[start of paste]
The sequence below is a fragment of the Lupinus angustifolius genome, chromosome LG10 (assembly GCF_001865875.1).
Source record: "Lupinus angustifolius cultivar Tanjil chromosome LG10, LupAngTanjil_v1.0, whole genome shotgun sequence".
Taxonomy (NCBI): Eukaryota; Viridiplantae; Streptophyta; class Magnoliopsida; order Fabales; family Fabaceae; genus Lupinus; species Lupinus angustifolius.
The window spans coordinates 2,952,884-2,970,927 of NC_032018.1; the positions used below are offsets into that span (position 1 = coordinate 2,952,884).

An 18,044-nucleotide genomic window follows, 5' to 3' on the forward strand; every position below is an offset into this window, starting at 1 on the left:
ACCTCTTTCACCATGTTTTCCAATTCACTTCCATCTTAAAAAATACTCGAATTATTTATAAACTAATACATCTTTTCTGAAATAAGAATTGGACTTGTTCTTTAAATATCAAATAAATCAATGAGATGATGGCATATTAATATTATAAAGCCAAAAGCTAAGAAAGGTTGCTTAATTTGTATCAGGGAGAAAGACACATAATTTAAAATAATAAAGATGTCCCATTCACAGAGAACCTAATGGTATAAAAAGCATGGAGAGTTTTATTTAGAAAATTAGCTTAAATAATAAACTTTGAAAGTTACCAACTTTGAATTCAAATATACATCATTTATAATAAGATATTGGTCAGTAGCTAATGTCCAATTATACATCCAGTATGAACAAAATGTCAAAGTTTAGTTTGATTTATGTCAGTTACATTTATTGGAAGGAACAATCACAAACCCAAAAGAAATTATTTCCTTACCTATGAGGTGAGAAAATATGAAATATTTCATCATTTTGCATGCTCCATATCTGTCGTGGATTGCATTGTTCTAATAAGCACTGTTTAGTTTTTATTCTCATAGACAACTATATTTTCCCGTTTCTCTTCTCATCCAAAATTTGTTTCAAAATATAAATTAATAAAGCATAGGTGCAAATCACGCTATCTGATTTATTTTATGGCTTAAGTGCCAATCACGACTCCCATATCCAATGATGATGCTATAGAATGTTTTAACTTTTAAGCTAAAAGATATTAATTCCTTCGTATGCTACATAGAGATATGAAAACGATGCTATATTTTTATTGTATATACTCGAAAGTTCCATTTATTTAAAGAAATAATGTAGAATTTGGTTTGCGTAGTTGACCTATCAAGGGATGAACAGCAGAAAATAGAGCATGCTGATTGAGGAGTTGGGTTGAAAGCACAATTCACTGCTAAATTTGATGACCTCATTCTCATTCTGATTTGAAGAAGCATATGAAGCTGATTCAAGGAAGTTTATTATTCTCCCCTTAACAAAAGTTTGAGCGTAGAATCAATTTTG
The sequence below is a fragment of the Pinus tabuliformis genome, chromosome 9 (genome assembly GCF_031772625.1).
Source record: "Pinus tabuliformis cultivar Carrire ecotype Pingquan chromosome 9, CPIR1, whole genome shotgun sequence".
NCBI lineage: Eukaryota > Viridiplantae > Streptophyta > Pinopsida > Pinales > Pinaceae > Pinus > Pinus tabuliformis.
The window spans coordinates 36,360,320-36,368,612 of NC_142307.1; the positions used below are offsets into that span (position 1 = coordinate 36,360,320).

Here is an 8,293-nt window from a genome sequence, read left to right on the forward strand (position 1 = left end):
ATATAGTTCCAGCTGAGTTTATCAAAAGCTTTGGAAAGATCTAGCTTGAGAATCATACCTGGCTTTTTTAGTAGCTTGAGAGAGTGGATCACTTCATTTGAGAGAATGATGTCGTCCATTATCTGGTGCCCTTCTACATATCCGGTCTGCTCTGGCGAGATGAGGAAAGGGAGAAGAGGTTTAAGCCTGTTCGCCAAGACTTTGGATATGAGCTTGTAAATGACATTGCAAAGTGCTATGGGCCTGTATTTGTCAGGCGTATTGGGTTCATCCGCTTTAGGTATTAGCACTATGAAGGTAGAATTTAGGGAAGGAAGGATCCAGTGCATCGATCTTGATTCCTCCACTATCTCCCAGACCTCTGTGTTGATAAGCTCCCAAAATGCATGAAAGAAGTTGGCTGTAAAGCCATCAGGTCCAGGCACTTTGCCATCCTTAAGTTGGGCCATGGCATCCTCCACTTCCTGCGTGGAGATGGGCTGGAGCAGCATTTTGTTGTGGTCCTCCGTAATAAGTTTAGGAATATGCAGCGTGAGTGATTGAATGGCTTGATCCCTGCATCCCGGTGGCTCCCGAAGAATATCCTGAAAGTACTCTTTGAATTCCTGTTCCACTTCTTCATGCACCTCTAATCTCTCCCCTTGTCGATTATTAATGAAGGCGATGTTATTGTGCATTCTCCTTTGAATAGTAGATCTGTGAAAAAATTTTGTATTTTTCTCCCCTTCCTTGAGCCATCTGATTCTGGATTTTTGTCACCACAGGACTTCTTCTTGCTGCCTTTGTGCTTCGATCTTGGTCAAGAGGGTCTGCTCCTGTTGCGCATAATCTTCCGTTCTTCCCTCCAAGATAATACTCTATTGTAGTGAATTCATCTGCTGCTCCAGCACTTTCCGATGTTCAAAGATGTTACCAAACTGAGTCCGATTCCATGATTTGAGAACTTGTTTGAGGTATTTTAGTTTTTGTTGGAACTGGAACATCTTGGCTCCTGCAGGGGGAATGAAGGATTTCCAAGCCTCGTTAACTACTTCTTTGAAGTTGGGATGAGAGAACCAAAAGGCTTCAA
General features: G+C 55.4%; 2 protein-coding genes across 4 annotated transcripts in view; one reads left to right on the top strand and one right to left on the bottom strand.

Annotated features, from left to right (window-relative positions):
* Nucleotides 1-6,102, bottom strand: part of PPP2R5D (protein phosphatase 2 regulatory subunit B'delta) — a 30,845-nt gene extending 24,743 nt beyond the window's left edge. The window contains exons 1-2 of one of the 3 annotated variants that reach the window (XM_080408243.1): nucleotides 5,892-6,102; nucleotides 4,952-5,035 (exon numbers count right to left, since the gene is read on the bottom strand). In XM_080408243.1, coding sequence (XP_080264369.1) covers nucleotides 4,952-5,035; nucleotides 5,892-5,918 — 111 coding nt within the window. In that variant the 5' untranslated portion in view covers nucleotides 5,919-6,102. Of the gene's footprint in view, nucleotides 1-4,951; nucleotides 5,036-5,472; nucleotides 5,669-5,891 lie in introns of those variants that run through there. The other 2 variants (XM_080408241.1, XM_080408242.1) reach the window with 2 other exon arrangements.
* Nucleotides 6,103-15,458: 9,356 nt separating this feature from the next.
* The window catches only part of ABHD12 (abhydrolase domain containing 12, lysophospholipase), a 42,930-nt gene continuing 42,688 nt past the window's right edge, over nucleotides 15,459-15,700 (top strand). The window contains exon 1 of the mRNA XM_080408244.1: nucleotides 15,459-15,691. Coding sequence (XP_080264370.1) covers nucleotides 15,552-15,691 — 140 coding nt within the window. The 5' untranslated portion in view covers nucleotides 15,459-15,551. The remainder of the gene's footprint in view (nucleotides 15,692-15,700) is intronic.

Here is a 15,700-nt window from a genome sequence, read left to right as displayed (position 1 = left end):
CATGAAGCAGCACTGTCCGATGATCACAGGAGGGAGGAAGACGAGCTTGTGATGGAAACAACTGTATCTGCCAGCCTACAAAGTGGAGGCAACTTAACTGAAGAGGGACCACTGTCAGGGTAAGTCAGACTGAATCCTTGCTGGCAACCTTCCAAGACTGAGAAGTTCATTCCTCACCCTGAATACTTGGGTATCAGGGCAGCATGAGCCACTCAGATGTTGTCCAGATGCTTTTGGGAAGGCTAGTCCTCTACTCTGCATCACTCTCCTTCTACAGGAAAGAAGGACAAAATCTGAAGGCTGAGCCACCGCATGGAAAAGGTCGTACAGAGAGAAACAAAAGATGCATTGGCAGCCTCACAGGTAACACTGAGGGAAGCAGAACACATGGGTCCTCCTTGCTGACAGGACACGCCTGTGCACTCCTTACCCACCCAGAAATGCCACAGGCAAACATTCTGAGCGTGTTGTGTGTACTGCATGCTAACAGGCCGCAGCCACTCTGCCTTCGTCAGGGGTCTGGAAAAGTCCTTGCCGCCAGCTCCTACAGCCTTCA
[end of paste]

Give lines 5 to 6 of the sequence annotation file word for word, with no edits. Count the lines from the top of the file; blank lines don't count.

An 18,044-nucleotide genomic window follows, 5' to 3' on the forward strand; every position below is an offset into this window, starting at 1 on the left:
ACCTCTTTCACCATGTTTTCCAATTCACTTCCATCTTAAAAAATACTCGAATTATTTATAAACTAATACATCTTTTCTGAAATAAGAATTGGACTTGTTCTTTAAATATCAAATAAATCAATGAGATGATGGCATATTAATATTATAAAGCCAAAAGCTAAGAAAGGTTGCTTAATTTGTATCAGGGAGAAAGACACATAATTTAAAATAATAAAGATGTCCCATTCACAGAGAACCTAATGGTATAAAAAGCATGGAGAGTTTTATTTAGAAAATTAGCTTAAATAATAAACTTTGAAAGTTACCAACTTTGAATTCAAATATACATCATTTATAATAAGATATTGGTCAGTAGCTAATGTCCAATTATACATCCAGTATGAACAAAATGTCAAAGTTTAGTTTGATTTATGTCAGTTACATTTATTGGAAGGAACAATCACAAACCCAAAAGAAATTATTTCCTTACCTATGAGGTGAGAAAATATGAAATATTTCATCATTTTGCATGCTCCATATCTGTCGTGGATTGCATTGTTCTAATAAGCACTGTTTAGTTTTTATTCTCATAGACAACTATATTTTCCCGTTTCTCTTCTCATCCAAAATTTGTTTCAAAATATAAATTAATAAAGCATAGGTGCAAATCACGCTATCTGATTTATTTTATGGCTTAAGTGCCAATCACGACTCCCATATCCAATGATGATGCTATAGAATGTTTTAACTTTTAAGCTAAAAGATATTAATTCCTTCGTATGCTACATAGAGATATGAAAACGATGCTATATTTTTATTGTATATACTCGAAAGTTCCATTTATTTAAAGAAATAATGTAGAATTTGGTTTGCGTAGTTGACCTATCAAGGGATGAACAGCAGAAAATAGAGCATGCTGATTGAGGAGTTGGGTTGAAAGCACAATTCACTGCTAAATTTGATGACCTCATTCTCATTCTGATTTGAAGAAGCATATGAAGCTGATTCAAGGAAGTTTATTATTCTCCCCTTAACAAAAGTTTGAGCGTAGAATCAATTTTG